If you’re trying to save money its important you improve at general projects that you’re used to paying for. You can save plenty without big servicing bills from your local garage.
I’m not a car expert, and you dont have to be either.. But I’ve found that with a few YouTube videos, some research and a bit of determination you can quickly get a good understanding of basic maintenance.
I’ve decided to keep my old car rather than sell it, so by taking care of these repairs, I’ve saved a fair bit of money over the years!
1. Changing The Air Filter
You require another air filter for your auto at regular intervals or 12,000 miles, whichever is first. You can pay a technician and surrender your car for a day, or you can change your air filter at home in around ten minutes.
To start with, discover your channel in the engine of your auto. It’s in a dark rectangular box with metal clasps as an afterthought. Check your proprietor’s manual on the off chance that you don’t consider it to be soon as you pop the hood.
Open up the packaging, and look at how the air channel fits inside it. Make a note of which way the channel faces.
Expel the old air channel, and embed the new one precisely how the old one sat.
Keep in mind to close the metal clasps when you’re set.
That is it. For additional reserve funds over the long haul, you can augment the life of your new air channel by hitting it with some packed air to get out any flotsam and jetsam.
2. Changing The Windshield Wipers
Lift the blades, as if you were giving your windscreen a wash, and remove the old blades.
Do NOT forget how the old blades clipped on.
On the majority of models, you’ll see a tab on the underside of the wiper. Push the tab to remove the old blade.
Attach the new blades, being very careful of the arms and the windscreen. Line it all up and make sure the new blades go on secure and tight.
3. Changing The Spark Plugs
Spark plugs are obvious, they’re connected to the fat rubber wires.
You’ll find either four, six, or eight plugs, depending on how many cylinders your car has.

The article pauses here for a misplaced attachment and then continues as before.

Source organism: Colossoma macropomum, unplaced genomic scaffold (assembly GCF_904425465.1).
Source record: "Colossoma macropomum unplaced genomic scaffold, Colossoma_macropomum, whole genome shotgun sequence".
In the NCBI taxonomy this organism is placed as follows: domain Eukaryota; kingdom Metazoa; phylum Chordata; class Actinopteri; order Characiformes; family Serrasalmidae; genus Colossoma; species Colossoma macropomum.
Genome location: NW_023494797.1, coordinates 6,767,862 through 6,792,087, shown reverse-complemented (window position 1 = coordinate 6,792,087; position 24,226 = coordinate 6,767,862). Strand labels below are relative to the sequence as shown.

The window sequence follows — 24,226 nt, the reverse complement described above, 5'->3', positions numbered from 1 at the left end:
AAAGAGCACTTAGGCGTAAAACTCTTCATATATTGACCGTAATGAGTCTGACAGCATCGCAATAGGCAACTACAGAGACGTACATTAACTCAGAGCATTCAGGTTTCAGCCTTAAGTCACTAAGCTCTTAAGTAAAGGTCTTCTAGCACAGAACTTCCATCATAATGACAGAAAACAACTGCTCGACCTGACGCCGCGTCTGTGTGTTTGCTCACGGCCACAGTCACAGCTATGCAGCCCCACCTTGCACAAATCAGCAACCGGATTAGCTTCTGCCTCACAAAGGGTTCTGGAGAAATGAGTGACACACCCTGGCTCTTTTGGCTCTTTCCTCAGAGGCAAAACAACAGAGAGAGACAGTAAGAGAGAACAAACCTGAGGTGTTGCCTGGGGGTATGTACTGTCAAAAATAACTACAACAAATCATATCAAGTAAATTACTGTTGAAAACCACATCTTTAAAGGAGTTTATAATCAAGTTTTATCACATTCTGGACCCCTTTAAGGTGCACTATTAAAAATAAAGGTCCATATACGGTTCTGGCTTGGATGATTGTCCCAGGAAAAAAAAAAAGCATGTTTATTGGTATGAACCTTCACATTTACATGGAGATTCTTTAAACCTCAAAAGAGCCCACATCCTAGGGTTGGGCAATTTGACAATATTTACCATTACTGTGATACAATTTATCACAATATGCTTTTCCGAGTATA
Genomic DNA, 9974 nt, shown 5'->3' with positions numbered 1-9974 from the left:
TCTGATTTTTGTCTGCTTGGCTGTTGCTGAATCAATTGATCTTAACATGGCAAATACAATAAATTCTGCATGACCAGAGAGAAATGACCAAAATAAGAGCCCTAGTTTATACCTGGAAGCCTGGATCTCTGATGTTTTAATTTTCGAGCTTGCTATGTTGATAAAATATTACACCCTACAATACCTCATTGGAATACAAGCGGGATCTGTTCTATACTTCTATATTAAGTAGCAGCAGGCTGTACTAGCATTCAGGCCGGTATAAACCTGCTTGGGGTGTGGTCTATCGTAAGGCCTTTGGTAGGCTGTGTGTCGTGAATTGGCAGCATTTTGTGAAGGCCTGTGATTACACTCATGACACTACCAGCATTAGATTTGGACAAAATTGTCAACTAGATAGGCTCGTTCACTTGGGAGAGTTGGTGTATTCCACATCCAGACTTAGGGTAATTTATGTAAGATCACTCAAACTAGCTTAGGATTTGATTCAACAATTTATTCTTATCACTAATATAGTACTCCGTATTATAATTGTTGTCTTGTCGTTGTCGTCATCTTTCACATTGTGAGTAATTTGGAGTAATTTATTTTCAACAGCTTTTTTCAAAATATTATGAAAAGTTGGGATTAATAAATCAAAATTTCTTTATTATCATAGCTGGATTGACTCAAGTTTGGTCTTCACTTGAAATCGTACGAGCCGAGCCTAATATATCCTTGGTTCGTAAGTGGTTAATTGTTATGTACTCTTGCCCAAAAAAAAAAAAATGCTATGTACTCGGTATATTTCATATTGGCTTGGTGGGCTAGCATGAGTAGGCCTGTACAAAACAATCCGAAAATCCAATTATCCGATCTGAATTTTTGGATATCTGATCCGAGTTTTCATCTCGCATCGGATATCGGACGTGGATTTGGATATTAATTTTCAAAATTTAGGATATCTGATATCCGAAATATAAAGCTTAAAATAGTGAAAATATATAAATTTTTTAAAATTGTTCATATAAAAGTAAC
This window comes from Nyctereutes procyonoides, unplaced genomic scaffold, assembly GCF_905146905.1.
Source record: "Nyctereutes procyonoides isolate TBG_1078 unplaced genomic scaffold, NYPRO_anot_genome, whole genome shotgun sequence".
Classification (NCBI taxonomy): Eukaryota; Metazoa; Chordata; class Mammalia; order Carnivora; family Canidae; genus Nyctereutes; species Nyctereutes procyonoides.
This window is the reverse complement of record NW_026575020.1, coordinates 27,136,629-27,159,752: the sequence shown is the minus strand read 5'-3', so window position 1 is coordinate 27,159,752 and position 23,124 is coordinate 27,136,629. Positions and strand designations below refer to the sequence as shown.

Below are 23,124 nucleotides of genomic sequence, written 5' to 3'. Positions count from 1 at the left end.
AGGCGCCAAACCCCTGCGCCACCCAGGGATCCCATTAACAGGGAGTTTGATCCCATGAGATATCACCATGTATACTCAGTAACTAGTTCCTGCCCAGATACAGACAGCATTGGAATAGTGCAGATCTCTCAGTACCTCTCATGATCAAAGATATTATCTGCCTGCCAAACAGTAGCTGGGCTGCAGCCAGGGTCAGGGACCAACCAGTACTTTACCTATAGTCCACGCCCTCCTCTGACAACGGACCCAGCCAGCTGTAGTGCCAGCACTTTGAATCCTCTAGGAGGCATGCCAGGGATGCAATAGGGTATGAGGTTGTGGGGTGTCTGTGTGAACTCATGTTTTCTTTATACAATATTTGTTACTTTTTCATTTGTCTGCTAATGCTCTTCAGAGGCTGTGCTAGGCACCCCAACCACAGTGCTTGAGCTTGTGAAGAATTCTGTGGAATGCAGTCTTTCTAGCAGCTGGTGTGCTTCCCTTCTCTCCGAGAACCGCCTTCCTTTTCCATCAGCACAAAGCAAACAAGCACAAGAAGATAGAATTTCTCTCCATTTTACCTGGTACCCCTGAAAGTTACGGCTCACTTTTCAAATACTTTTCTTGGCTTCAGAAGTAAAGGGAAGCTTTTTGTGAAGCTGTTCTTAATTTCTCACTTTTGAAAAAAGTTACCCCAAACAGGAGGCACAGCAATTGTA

Take out the wire to the first spark plug only. Don’t remove them all at once. Spark plugs are installed in a specific order, which you must stick too!
Use your spark plug socket and extension on your ratchet to remove the first spark plug.
Install the new spark plug, screw it in by hand to begin with and then tighten it with a wrench or your best oscillating multi tool. Don’t screw them too tight!
Re-attach the spark plug wire.
Repeat these steps for each of the plugs, one at a time!
4. Changing The Oil and Oil Filter
You should change your oil every 3000 or so miles, you can push it to 5000 but the more regular the better.
The golden rule is never attempt to change the oil when the engine is hot!
Unfortunately, you need to get under the car and find the vehicles pan.
Unscrew the plug and drain out all of the old oil into your oil pan.
Once all of the oil is drained, put the plug back in.
Remove the old filter from the engine. (Be careful, because the oil filter contains some old oil as well).
Lubricate the rubber gasket on the new oil filter with some new motor oil.
Fill the new oil filter about two-thirds of the way with new oil.
Screw in the new oil filter and remember to just screw it by hand.
Fill the engine with new oil, using a funnel.
With a dip-stick, double check your oil level to be sure you’ve added enough.
Get rid of the old filter and old oil.
5. General Battery Maintenance
Take out the battery terminals, which is really easy. Make sure you always remove the negative cable first. If they’re stuck, use a screwdriver to loosen it a bit.
Clean the posts. Its important to know that these solutions are nothing more than baking soda and water, so if you want to save some cash, make your own. Generously apply the fluid to the posts, give it a good scrub with a wiry brush.
Rinse the cleaning fluid with a little water.
Dry the posts with rags.
Replace the battery terminals.